Last Christmas, researchers got a present that wasn't so neatly wrapped: an unusual gamma-ray burst.
This week in the journal Nature, two groups of scientists offer differing explanations for the strange observations about this gamma-ray burst, detected on December 25, 2010. It was discovered by the Burst Alert Telescope on NASA's Swift satellite.
Not long ago, a pair of Harvard scientists hit on an "aha" moment in the most unexpected place: while waiting in line at a post office.
Robert Shepherd and Filip Ilievski were trying to help the rest of their research team create a new generation of bendable rubbery robots called soft robots.
They already had a design that allowed their bendy robot to undulate, or move in a wavy motion. But they were looking for a design that offered more movement.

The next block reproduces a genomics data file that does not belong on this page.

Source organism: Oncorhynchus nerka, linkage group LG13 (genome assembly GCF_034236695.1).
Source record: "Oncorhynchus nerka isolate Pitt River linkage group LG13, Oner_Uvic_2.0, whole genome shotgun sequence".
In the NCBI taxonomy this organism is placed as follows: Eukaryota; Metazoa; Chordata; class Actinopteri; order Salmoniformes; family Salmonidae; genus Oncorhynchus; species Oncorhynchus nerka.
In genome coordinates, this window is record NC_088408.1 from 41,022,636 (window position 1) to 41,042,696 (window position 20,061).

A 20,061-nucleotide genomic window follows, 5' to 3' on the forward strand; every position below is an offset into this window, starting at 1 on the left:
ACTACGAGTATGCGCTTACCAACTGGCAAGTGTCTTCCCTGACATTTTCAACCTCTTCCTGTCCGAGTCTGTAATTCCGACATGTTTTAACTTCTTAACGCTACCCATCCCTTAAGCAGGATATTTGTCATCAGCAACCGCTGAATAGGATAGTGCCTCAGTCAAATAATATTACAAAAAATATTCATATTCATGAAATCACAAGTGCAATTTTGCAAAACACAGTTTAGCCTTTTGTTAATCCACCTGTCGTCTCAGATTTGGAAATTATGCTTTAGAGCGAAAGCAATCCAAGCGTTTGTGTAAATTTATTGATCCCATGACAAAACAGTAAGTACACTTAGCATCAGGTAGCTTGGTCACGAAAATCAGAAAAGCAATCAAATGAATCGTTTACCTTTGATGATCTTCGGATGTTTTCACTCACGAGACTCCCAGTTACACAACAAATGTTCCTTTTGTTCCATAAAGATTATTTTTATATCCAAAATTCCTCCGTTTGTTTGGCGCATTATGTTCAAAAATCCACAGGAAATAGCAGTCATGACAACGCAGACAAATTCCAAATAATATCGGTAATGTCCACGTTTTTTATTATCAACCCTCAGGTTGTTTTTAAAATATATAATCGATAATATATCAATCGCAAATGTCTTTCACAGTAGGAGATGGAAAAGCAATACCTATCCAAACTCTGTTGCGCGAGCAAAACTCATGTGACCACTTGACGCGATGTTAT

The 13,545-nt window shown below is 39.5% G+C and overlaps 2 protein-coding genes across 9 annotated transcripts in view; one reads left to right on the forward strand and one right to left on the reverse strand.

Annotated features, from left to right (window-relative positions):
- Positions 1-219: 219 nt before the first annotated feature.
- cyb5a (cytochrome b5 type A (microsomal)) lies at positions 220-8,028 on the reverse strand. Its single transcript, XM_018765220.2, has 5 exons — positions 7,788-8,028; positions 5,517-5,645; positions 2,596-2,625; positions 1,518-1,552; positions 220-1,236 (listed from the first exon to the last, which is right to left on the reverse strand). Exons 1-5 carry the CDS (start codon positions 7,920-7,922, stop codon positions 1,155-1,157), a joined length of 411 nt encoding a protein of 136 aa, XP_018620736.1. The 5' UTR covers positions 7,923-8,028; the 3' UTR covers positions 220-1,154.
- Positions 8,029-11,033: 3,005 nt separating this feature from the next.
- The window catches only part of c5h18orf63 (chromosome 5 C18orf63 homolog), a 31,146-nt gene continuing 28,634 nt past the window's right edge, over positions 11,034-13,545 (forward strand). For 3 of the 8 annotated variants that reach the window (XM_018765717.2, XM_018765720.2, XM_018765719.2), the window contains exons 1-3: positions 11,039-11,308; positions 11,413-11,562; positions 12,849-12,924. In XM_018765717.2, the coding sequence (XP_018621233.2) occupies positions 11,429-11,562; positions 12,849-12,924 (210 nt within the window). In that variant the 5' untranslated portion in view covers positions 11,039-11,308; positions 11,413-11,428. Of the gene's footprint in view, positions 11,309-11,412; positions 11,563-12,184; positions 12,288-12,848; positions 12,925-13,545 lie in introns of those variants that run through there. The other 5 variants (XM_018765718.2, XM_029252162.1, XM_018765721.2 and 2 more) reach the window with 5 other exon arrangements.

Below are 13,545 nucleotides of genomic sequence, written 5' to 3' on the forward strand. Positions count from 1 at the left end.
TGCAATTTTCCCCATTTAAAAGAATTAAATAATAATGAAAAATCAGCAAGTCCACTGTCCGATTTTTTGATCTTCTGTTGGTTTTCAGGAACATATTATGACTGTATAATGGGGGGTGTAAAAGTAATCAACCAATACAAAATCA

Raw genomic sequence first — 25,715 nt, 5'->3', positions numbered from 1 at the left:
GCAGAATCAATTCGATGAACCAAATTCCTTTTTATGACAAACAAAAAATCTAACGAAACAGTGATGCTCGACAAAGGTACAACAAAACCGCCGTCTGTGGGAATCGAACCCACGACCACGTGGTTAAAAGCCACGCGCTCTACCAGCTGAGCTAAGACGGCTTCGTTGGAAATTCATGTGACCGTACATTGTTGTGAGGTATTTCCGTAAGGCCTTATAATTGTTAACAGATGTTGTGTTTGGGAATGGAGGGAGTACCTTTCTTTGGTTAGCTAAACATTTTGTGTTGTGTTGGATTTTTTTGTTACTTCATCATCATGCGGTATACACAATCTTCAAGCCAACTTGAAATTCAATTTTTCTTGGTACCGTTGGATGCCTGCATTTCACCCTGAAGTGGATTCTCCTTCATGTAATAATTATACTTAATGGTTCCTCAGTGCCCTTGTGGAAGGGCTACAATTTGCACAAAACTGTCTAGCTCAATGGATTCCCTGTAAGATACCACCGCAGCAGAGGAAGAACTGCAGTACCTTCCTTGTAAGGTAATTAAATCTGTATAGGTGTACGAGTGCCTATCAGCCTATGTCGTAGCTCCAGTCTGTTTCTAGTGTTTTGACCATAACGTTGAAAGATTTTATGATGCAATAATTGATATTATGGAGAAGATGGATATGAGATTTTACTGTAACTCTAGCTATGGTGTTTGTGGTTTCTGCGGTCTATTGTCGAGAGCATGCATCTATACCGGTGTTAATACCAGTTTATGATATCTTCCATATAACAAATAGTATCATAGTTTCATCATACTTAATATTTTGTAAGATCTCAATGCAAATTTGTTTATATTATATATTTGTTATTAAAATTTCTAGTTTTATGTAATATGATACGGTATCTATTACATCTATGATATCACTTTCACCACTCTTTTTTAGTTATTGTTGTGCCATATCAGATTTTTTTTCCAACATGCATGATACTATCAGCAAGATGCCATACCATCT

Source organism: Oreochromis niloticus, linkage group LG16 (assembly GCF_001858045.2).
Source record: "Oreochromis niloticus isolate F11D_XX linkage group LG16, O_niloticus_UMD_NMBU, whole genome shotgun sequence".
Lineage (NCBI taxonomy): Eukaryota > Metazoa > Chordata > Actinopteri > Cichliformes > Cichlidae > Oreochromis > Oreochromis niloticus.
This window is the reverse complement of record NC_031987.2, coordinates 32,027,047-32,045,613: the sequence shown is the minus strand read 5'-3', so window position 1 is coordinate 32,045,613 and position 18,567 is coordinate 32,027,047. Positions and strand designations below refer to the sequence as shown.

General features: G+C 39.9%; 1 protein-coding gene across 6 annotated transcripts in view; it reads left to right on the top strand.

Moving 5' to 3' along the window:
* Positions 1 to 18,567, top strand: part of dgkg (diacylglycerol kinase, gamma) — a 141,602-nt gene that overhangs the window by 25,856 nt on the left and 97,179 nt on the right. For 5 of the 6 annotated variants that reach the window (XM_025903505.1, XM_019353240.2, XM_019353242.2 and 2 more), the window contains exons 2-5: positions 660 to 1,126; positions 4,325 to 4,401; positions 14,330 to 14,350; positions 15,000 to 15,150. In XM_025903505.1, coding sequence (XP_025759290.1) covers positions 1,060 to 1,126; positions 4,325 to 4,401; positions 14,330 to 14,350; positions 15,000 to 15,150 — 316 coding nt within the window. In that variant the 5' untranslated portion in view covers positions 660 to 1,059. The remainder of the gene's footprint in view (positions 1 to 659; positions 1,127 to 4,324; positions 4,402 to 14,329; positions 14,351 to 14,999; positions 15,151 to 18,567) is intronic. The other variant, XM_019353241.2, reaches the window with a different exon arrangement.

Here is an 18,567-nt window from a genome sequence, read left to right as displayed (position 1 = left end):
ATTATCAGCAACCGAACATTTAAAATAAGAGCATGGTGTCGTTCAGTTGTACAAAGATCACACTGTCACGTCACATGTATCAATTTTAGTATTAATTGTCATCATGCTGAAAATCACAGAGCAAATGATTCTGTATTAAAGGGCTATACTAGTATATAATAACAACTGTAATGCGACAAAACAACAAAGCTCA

"We knew that nature already has a lot of quadrupeds walking around, and we already had this undulator design," Shepherd said. "We thought, oh, we could just map one onto the other and we would have an undulator and a quadrupedal crawler."
Unprepared for their moment of inspiration at the post office, Shepherd and Ilievski were forced to jot down their ideas on an envelope.
They unveiled their creation in the Proceedings of the National Academy of Sciences. Their team, headed by George Whitesides, has dubbed the invention the multigait soft robot.
Soft robotics, experts say, is the cutting edge of robot design and holds unimaginable promise for several reasons.
First, let's point out the obvious: These are not your grandparents' - or even your parents' - robots.
In other words, this ain't R2-D2.
The Harvard team's soft robot is a white, X-shaped device made of a rubbery polymer called elastomer.